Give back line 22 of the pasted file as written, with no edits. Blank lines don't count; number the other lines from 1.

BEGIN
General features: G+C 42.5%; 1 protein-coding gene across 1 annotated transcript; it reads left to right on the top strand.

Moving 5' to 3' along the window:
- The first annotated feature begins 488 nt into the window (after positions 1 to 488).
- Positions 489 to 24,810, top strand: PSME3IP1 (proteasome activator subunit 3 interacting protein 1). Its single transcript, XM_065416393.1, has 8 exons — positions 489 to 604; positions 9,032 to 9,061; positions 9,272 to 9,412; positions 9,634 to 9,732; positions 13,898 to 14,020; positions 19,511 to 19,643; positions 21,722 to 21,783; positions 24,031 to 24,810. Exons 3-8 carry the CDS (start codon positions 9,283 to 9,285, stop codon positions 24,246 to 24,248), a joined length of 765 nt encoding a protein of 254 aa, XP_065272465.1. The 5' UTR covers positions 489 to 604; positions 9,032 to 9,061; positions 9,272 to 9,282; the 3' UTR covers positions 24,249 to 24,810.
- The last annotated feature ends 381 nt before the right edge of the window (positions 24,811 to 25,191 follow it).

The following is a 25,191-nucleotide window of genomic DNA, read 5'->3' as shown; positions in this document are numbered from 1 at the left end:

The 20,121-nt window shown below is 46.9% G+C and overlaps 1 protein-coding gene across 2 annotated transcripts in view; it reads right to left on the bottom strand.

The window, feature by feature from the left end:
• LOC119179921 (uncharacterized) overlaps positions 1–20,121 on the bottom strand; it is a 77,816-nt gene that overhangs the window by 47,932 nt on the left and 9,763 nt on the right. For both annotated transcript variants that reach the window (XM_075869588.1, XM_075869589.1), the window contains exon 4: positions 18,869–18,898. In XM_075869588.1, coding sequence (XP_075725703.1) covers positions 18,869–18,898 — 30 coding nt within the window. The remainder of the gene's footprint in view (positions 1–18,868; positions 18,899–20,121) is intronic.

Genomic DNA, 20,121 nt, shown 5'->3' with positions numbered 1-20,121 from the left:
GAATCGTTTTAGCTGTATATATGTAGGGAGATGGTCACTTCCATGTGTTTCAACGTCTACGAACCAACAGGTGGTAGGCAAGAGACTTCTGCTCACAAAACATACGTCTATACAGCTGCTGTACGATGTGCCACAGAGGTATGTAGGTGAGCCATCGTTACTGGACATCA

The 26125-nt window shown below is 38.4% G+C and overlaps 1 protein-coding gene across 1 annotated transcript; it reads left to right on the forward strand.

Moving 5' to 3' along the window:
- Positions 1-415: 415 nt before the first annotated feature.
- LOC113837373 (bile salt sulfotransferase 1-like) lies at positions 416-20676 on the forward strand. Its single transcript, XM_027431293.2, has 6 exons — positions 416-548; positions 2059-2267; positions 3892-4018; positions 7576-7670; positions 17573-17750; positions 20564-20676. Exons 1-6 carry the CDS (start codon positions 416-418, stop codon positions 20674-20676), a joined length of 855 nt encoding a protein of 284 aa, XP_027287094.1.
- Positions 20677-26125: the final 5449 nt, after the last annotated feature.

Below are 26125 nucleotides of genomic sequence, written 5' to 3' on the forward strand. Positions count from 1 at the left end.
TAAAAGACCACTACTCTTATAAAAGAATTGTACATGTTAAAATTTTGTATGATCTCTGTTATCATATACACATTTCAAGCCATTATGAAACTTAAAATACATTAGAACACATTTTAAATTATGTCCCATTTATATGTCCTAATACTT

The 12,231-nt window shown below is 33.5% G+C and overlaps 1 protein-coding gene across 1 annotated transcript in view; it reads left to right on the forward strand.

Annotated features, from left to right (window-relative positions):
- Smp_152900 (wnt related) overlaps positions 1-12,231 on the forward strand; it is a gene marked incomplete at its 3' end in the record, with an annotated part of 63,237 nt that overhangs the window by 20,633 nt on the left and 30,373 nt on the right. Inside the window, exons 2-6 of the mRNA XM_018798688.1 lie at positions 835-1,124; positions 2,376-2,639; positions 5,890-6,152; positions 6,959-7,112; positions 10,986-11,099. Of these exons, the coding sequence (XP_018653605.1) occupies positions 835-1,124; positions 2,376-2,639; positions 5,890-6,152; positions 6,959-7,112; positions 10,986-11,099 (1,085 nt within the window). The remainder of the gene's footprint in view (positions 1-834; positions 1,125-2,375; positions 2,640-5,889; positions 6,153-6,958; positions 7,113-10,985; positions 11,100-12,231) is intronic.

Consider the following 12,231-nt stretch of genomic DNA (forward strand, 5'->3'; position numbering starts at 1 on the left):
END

Consider the following 12,231-nt stretch of genomic DNA (forward strand, 5'->3'; position numbering starts at 1 on the left):